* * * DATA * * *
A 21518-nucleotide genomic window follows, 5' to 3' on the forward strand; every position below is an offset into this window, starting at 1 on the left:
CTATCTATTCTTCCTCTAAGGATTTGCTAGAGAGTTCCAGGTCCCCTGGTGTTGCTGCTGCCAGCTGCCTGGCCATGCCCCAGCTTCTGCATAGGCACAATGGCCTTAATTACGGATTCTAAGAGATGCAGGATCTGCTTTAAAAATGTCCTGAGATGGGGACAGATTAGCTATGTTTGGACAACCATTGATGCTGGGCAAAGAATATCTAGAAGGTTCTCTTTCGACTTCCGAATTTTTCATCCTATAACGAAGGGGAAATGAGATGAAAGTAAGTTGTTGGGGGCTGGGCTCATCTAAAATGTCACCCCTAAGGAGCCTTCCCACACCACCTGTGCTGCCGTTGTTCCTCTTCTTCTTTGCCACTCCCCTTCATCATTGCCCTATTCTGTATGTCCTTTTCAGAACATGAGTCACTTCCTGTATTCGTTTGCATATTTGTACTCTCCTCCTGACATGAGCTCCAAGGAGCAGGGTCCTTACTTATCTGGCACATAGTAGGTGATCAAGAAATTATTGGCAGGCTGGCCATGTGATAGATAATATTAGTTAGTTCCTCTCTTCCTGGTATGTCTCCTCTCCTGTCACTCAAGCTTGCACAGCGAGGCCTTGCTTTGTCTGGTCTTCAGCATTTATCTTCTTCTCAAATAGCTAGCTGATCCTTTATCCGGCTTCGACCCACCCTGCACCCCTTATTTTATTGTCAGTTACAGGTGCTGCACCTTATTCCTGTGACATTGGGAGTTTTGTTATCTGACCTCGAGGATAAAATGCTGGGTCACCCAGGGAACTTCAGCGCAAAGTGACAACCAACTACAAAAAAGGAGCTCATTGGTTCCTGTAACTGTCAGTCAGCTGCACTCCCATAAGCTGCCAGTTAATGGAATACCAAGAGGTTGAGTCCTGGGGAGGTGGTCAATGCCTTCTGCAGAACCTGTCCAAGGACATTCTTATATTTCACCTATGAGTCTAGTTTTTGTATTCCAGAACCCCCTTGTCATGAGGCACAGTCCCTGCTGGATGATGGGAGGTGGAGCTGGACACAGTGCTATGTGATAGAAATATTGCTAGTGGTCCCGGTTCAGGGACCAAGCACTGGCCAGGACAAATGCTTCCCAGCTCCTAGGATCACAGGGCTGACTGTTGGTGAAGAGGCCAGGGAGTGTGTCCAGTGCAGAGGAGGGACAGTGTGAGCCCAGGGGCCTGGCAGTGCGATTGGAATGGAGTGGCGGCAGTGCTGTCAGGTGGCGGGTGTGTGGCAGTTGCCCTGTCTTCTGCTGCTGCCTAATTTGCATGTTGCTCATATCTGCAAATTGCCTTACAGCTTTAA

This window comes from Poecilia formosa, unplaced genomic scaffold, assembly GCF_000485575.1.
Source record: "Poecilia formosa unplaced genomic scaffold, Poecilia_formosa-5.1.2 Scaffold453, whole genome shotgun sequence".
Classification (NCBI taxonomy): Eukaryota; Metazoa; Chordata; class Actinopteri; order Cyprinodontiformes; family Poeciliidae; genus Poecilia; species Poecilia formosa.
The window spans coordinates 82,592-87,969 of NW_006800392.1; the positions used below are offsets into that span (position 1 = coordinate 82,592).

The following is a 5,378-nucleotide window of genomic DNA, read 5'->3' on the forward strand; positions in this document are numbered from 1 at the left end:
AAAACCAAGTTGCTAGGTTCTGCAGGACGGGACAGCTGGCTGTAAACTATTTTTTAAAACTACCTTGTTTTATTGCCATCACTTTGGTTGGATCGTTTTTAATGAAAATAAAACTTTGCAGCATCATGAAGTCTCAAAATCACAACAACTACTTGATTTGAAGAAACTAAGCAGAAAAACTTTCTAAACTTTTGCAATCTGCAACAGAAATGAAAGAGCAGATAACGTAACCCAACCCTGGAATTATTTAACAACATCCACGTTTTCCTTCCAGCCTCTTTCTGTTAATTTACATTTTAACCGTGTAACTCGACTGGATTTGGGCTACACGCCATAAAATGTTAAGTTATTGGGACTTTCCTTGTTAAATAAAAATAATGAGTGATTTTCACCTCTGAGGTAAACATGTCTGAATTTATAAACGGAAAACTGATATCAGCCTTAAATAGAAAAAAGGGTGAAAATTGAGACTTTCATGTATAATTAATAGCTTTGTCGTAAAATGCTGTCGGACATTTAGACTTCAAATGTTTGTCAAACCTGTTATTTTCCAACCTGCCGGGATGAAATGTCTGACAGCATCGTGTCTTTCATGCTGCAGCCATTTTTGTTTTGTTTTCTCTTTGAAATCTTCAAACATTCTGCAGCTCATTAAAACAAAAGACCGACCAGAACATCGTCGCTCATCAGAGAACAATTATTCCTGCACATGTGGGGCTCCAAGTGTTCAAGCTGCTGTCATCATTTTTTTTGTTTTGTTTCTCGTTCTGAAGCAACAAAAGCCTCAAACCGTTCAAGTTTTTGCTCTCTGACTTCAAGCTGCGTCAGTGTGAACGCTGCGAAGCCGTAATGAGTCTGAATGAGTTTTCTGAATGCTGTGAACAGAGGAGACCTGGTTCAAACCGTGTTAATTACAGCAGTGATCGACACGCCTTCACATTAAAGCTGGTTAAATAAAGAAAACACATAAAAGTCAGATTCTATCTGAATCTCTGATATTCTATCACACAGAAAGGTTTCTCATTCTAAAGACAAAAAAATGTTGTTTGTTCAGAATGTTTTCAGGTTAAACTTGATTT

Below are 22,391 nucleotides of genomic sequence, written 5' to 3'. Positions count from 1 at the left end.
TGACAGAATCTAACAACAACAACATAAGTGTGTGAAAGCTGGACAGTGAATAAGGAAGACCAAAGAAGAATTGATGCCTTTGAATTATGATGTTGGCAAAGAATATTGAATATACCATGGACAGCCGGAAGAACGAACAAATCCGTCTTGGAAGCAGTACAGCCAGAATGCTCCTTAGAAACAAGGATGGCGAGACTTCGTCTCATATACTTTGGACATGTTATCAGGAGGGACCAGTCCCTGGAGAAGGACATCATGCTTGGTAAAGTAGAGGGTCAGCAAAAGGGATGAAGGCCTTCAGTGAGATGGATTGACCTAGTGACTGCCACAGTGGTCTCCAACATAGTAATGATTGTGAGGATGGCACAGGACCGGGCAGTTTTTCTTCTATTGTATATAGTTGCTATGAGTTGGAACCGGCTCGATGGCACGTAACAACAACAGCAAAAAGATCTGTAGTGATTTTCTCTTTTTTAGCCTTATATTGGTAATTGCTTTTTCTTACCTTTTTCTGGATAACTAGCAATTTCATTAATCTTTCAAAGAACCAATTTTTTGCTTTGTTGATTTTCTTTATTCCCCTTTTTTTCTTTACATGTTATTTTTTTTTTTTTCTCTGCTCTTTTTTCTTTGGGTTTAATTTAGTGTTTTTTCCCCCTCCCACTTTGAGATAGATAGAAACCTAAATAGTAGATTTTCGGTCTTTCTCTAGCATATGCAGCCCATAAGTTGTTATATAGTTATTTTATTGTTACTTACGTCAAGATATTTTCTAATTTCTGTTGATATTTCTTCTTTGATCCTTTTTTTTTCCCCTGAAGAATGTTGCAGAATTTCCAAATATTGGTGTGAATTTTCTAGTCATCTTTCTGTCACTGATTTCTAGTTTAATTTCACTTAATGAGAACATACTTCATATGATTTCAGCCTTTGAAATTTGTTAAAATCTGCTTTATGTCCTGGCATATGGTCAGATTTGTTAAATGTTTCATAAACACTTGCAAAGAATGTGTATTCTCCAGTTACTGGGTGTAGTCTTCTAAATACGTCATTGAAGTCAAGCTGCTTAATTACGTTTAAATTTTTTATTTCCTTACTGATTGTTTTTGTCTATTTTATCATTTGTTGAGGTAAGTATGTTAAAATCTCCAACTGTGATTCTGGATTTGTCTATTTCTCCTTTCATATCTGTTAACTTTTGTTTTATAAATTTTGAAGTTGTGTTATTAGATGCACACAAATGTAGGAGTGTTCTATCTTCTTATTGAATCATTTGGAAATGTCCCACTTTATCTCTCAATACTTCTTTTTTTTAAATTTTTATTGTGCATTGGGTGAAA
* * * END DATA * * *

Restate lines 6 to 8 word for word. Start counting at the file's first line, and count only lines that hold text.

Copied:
The window spans coordinates 82,592-87,969 of NW_006800392.1; the positions used below are offsets into that span (position 1 = coordinate 82,592).

The following is a 5,378-nucleotide window of genomic DNA, read 5'->3' on the forward strand; positions in this document are numbered from 1 at the left end:
AAAACCAAGTTGCTAGGTTCTGCAGGACGGGACAGCTGGCTGTAAACTATTTTTTAAAACTACCTTGTTTTATTGCCATCACTTTGGTTGGATCGTTTTTAATGAAAATAAAACTTTGCAGCATCATGAAGTCTCAAAATCACAACAACTACTTGATTTGAAGAAACTAAGCAGAAAAACTTTCTAAACTTTTGCAATCTGCAACAGAAATGAAAGAGCAGATAACGTAACCCAACCCTGGAATTATTTAACAACATCCACGTTTTCCTTCCAGCCTCTTTCTGTTAATTTACATTTTAACCGTGTAACTCGACTGGATTTGGGCTACACGCCATAAAATGTTAAGTTATTGGGACTTTCCTTGTTAAATAAAAATAATGAGTGATTTTCACCTCTGAGGTAAACATGTCTGAATTTATAAACGGAAAACTGATATCAGCCTTAAATAGAAAAAAGGGTGAAAATTGAGACTTTCATGTATAATTAATAGCTTTGTCGTAAAATGCTGTCGGACATTTAGACTTCAAATGTTTGTCAAACCTGTTATTTTCCAACCTGCCGGGATGAAATGTCTGACAGCATCGTGTCTTTCATGCTGCAGCCATTTTTGTTTTGTTTTCTCTTTGAAATCTTCAAACATTCTGCAGCTCATTAAAACAAAAGACCGACCAGAACATCGTCGCTCATCAGAGAACAATTATTCCTGCACATGTGGGGCTCCAAGTGTTCAAGCTGCTGTCATCATTTTTTTTGTTTTGTTTCTCGTTCTGAAGCAACAAAAGCCTCAAACCGTTCAAGTTTTTGCTCTCTGACTTCAAGCTGCGTCAGTGTGAACGCTGCGAAGCCGTAATGAGTCTGAATGAGTTTTCTGAATGCTGTGAACAGAGGAGACCTGGTTCAAACCGTGTTAATTACAGCAGTGATCGACACGCCTTCACATTAAAGCTGGTTAAATAAAGAAAACACATAAAAGTCAGATTCTATCTGAATCTCTGATATTCTATCACACAGAAAGGTTTCTCATTCTAAAGACAAAAAAATGTTGTTTGTTCAGAATGTTTTCAGGTTAAACTTGATTT